"That's $270 a month!" says Stokes. "I couldn't believe it. I about fell out of my chair."
A month ago, after looking into Jackson's case, Stokes filed a lawsuit in Fulton County Superior Court against the state Board of Pardons and Paroles, as well as private probation companies, former board member Bobby Whitworth and former board Chairman Walter Ray. Stokes and fellow attorney Gerry Weber are representing Jackson and are seeking class-action status in a case they say affects up to 5,000 parolees in Georgia. The lawsuit claims that the "grossly excessive" monitoring fees came about as the result of an "illegal conspiracy" involving Whitworth and Ray, both of whom resigned from the board in 2002 amid allegations they used their positions to help a private probation company, Detention Management Services, which was co-owned by Lanson Newsome, a friend and former colleague of Whitworth's. (Newsome is also named as a defendant in the lawsuit.)
A phone call to Whitworth's attorney was not returned. Regarding the lawsuit, paroles board spokeswoman Heather Hedrick deferred comment to the state attorney general's office, which did not respond to CL by press time.
The allegations cited in the lawsuit stretch to 1998, when the state became one of the first in the country to make inmates pay for electronic monitoring costs. According to the complaint, parole board members improperly awarded the monitoring contract to Detention Management Services without competitive bidding. The result? Daily fees that had been $3 a day, and paid for by the state, now climbed to $9 a day, to be paid by the parolee. In at least one case, the daily fee was $22. How, the plaintiff's attorneys ask, could parolees be expected to make a fresh start when they were paying close to $300 a month for electronic monitoring?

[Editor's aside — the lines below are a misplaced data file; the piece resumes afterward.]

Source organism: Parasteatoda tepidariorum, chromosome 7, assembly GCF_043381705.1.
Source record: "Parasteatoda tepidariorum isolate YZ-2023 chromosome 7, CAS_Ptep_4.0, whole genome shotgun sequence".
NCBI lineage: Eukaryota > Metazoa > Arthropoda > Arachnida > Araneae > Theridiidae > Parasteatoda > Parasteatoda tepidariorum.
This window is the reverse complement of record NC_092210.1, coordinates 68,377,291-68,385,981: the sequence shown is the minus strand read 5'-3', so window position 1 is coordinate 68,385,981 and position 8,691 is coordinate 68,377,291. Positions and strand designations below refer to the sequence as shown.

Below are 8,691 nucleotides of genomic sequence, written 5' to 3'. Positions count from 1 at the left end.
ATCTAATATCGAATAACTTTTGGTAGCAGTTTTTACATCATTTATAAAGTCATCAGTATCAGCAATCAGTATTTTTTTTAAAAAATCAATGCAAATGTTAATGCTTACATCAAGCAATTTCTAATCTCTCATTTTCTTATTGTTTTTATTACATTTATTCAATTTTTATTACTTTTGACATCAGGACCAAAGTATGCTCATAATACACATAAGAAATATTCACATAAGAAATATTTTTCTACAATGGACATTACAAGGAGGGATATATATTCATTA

"There's an excessive fines provision in the state constitution," Weber says. "But all of the various legal claims lead to one simple fact -- the inmates were charged a per-day fee that was far, far in excess of the costs to provide those services. It was to line folks' pockets."
Stokes says that if parolees were unable to pay the fees, they were often put back in jail. "It's imprisonment for debt for these people, on the ground they're violating their parole," he says. "I think it's absolutely unconscionable. It's a private fine, is what it is."
In 2000, Whitworth was paid $75,000 by Detention Management Services for "consulting" work. The paycheck came a day before the General Assembly passed a bill that transferred electronic monitoring responsibilities from the state to individual counties. Detention Management Services stood to make big money from the legislation. But Whitworth's work for the company raised allegations of a conflict of interest, and last December, a Fulton County jury convicted him of public corruption, agreeing with prosecutors that he'd used his position to influence legislation that would benefit Detention Management Services. Whitworth was given a six-month sentence but has appealed the conviction; so far, he hasn't served any jail time.
By the time of Whitworth's conviction, the state had changed its policy regarding private probation companies. Today, house arrest monitoring services are provided by ADT Security Services Inc., which won the contract by being the low bidder. Parolees still pay a daily fee, but it's $2.70 a day, according to the state Board of Pardons and Paroles.
Stokes and Weber want the state -- as well as Detention Management Services and the company that ended up purchasing it, Sentinel Offender Services -- to reimburse all 5,000 affected parolees. Weber estimates that parolees were overcharged a total of $13 million.
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